Fayette County, Ohio’s previous Hazard Mitigation Plan took effect in July 2007, after adoption by the county and all participating municipalities, and expired in July 2012. This plan serves as an update to the 2007 Plan. Under the Disaster Mitigation Act of 2000, (DMA2K), local jurisdictions must have a disaster mitigation plan in place to receive funds from the Federal Emergency Management Agency (FEMA) in the event of a natural or man-made disaster. This Plan meets the criteria as set forth by FEMA in the DMA2K and provides the county and its participating municipalities with a comprehensive guide for future mitigation efforts to combat the hazards that affect their communities.
Man-made and natural hazards and disasters present a variety of risks to lives, businesses, and property. Fayette County recognizes the effectiveness of proper mitigation planning to prepare for and ultimately minimize the social, environmental, and economic costs of such events. Fayette County officials, local jurisdiction representatives, and other interested stakeholders dedicated their time and efforts to develop this updated Fayette County Multi-Hazard Mitigation Plan (the Plan) with assistance from the Ohio Emergency Management Agency (OEMA), FEMA, and Professor Kim Burton’s comprehensive planning studio class of city and regional planning graduate students at The Ohio State University.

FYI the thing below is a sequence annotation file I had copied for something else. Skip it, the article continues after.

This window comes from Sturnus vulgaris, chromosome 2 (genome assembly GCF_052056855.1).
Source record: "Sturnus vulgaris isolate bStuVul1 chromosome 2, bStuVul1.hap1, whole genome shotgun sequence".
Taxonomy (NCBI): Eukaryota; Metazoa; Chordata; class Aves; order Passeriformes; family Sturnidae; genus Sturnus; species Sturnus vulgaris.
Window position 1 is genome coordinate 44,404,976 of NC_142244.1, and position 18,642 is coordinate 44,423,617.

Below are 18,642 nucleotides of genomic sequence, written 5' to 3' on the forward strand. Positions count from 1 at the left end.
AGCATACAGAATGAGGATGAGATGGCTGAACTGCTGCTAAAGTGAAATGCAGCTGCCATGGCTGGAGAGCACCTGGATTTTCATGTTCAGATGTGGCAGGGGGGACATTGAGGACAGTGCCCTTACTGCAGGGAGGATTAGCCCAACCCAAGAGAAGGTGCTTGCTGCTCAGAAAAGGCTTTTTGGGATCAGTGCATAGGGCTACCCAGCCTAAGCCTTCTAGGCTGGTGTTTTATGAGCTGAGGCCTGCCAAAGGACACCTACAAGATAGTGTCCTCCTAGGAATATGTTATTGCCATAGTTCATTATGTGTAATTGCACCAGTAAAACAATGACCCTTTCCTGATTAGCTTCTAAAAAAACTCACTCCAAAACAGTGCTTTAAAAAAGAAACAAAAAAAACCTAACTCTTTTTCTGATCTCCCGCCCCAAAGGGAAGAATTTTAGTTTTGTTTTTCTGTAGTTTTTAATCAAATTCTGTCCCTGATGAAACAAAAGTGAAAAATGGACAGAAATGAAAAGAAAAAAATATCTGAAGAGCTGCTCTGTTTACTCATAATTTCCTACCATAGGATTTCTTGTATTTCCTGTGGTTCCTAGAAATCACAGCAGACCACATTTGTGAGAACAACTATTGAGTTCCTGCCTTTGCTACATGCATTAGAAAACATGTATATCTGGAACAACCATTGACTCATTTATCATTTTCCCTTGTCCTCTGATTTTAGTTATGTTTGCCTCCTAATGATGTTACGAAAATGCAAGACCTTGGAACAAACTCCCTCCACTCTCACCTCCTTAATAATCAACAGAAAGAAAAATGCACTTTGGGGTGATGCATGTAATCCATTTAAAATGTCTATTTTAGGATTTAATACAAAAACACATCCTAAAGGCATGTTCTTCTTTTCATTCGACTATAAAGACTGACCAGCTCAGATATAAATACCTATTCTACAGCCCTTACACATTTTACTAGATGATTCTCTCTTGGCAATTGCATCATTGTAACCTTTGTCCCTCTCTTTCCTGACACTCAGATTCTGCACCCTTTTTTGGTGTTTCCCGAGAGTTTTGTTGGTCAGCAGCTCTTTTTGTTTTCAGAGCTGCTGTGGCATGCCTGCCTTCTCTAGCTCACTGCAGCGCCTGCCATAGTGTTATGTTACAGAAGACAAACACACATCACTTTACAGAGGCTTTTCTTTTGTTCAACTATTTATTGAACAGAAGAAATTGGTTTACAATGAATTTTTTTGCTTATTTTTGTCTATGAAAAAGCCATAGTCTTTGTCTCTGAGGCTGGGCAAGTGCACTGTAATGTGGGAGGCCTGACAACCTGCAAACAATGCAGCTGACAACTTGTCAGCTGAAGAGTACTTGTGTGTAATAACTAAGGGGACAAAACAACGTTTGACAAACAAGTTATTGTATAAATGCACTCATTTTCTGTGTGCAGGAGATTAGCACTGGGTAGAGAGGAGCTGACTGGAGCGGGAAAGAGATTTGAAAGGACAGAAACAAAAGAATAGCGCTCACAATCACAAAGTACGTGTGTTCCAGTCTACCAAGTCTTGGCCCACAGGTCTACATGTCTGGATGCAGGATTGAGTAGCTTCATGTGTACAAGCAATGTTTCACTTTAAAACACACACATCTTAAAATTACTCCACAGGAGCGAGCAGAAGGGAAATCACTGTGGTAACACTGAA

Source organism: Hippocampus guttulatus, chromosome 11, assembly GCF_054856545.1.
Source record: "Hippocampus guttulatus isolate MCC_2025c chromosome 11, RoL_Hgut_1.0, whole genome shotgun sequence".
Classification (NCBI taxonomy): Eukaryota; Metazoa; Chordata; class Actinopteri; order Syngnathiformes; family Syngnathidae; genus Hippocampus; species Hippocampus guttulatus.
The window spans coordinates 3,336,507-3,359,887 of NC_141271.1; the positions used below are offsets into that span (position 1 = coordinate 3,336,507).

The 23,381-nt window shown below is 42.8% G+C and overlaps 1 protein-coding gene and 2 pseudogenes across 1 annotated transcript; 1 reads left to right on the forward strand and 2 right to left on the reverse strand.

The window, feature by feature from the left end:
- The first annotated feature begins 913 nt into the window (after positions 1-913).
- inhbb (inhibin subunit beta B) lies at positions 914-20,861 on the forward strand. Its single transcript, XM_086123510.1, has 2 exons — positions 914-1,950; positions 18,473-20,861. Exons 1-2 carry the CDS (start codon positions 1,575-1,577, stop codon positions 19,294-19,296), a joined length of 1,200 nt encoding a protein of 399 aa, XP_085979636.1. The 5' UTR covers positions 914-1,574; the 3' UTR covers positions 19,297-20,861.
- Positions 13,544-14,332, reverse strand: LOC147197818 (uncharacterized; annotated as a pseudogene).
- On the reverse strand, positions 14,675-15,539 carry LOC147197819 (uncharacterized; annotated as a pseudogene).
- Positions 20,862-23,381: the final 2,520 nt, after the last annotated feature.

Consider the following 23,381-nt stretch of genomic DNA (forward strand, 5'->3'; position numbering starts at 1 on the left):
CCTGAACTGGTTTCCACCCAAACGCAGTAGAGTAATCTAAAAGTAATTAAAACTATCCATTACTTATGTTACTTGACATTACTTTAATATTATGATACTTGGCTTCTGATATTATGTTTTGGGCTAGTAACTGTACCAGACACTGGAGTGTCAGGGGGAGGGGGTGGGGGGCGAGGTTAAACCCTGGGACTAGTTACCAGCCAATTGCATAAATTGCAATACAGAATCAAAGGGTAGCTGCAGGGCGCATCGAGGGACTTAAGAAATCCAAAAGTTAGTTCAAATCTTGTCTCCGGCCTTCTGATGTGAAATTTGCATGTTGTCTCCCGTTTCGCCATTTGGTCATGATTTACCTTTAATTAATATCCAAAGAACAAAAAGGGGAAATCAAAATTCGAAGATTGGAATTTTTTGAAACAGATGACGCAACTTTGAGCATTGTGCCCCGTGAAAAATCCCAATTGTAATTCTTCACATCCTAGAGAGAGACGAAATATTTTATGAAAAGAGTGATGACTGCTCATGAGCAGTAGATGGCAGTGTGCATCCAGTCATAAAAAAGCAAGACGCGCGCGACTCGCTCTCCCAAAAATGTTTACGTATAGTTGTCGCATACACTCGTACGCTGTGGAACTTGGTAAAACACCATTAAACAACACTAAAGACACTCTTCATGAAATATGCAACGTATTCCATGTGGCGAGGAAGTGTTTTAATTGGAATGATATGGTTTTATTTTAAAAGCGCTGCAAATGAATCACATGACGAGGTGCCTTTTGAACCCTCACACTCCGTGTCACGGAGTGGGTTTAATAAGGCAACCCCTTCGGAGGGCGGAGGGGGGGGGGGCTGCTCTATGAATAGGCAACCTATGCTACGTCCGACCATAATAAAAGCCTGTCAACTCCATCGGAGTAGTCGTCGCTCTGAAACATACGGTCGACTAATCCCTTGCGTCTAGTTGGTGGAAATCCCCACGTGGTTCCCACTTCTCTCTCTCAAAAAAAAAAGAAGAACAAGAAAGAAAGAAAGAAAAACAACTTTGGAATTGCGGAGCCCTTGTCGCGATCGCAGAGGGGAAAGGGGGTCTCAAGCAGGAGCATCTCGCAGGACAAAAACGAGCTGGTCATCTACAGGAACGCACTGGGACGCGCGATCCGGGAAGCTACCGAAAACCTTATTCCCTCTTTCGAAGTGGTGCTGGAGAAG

Six sections comprise this Plan, detailing the methods, analysis and discussion surrounding the various hazards that threaten Fayette County and its jurisdictions. This Introduction (Section 1) includes a discussion about the general purpose and goals that the county wishes to achieve throughout the development and implementation of the Plan, along with a summary of the Plan’s contents.
Section 2 includes a short description of Fayette County and of each of the participating jurisdictions, including their history, population, and other general information.
Section 3 of this Plan details the process involved in the development of this plan, including a description of who participated in the process, how community involvement was incorporated, what hazards were included in the plan and why, and how the Plan was composed through meetings, reviews, and evaluations.
Section 4 contains the Hazard Identification and Risk Assessment (HIRA) process: descriptions and analysis of the potential natural and man-made hazards that could affect the county. Section 4 includes a comprehensive list of the natural and man-made hazards that are considered in the mitigation plan and a list of excluded hazards, including the reason for their exclusion. Each hazard is subsequently profiled by discussing its nature, location, extent, historical impact on Fayette County (if applicable), and likelihood of occurrence. Each hazard profile concludes with an assessment of the county’s vulnerability to the hazard, including the number of vulnerable structures and/or crops and their asset values, including critical facilities and publicly owned structures.
Section 5 then outlines the goals, strategies and actions for the county and its jurisdictions. The proposed actions are presented in tables, grouped by which hazard they principally address. They are ranked from highest to lowest priority, according to feedback received from county officials and participating jurisdictions and stakeholders.
Section 6 is a summary of the proposed Plan adoption and maintenance schedule.